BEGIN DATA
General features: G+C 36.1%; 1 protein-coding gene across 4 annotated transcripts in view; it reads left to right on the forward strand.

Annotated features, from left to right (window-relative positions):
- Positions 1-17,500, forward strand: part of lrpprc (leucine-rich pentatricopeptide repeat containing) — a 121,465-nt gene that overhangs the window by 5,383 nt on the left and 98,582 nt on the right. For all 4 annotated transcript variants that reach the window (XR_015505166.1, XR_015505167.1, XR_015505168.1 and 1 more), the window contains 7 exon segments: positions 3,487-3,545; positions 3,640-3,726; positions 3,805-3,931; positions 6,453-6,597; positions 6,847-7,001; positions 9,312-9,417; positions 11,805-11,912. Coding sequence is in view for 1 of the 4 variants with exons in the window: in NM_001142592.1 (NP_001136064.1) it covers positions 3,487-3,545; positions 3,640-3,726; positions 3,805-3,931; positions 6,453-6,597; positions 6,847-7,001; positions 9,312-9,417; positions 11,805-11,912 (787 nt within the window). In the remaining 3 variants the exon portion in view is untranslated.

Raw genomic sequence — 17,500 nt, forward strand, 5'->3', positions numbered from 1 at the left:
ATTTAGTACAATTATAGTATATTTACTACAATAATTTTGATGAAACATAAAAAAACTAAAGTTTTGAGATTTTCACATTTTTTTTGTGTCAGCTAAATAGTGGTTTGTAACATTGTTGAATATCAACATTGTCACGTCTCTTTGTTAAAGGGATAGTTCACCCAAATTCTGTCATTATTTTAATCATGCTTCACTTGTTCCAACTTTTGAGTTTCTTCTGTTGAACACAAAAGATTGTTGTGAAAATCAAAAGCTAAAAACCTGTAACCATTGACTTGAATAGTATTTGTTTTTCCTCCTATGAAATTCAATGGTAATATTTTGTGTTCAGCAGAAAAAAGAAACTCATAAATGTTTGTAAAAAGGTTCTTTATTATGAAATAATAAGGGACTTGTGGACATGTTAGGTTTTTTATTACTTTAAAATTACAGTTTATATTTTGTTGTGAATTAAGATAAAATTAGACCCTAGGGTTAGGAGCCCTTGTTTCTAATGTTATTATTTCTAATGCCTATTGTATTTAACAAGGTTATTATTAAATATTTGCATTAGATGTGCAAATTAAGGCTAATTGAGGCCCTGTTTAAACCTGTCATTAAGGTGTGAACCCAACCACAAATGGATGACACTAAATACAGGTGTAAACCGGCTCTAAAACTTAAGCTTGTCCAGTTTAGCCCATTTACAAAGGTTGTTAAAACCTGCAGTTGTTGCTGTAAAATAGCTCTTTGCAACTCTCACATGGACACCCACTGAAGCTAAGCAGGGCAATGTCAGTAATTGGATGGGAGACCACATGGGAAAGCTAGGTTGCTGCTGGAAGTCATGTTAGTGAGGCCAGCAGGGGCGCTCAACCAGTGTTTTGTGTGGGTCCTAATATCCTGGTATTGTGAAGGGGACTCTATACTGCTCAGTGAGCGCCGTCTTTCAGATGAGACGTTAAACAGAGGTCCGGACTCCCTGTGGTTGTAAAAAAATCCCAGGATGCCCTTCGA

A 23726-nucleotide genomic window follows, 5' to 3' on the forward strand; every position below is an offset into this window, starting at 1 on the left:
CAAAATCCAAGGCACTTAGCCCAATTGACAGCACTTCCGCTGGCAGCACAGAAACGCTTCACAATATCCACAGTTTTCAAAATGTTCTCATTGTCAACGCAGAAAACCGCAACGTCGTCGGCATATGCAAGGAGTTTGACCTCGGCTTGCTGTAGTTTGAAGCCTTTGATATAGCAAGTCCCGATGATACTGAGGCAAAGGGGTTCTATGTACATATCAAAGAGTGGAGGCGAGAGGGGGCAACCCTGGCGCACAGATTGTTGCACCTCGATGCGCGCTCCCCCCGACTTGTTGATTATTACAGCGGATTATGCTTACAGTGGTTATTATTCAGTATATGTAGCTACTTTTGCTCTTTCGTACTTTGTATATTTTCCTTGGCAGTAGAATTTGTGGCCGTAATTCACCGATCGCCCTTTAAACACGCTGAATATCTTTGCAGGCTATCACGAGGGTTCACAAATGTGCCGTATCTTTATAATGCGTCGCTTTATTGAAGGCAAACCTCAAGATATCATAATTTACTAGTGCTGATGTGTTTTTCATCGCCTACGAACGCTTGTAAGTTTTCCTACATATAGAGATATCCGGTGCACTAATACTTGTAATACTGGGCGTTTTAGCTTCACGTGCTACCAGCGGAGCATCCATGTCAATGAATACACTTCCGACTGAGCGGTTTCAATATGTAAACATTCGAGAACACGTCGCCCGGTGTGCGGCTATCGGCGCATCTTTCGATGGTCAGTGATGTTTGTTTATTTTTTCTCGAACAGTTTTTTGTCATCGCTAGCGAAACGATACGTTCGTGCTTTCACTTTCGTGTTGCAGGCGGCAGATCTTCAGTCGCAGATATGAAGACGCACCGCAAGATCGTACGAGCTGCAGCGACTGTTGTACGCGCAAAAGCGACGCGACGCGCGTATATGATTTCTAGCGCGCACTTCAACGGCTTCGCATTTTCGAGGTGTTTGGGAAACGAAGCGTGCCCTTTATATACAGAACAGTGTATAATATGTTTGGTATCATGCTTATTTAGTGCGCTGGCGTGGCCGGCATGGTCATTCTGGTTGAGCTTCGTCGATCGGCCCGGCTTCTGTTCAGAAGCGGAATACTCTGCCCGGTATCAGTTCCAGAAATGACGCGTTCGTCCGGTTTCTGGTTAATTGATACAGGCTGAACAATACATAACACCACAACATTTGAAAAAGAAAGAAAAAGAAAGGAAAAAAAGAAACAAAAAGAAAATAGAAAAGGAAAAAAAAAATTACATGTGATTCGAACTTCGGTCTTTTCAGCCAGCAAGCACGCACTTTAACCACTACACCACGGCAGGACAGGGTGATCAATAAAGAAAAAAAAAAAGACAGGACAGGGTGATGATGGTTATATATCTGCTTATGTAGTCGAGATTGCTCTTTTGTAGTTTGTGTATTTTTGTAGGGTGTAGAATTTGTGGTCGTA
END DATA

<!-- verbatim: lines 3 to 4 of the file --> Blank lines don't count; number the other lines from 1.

- Positions 1-17,500, forward strand: part of lrpprc (leucine-rich pentatricopeptide repeat containing) — a 121,465-nt gene that overhangs the window by 5,383 nt on the left and 98,582 nt on the right. For all 4 annotated transcript variants that reach the window (XR_015505166.1, XR_015505167.1, XR_015505168.1 and 1 more), the window contains 7 exon segments: positions 3,487-3,545; positions 3,640-3,726; positions 3,805-3,931; positions 6,453-6,597; positions 6,847-7,001; positions 9,312-9,417; positions 11,805-11,912. Coding sequence is in view for 1 of the 4 variants with exons in the window: in NM_001142592.1 (NP_001136064.1) it covers positions 3,487-3,545; positions 3,640-3,726; positions 3,805-3,931; positions 6,453-6,597; positions 6,847-7,001; positions 9,312-9,417; positions 11,805-11,912 (787 nt within the window). In the remaining 3 variants the exon portion in view is untranslated.

Raw genomic sequence — 17,500 nt, forward strand, 5'->3', positions numbered from 1 at the left: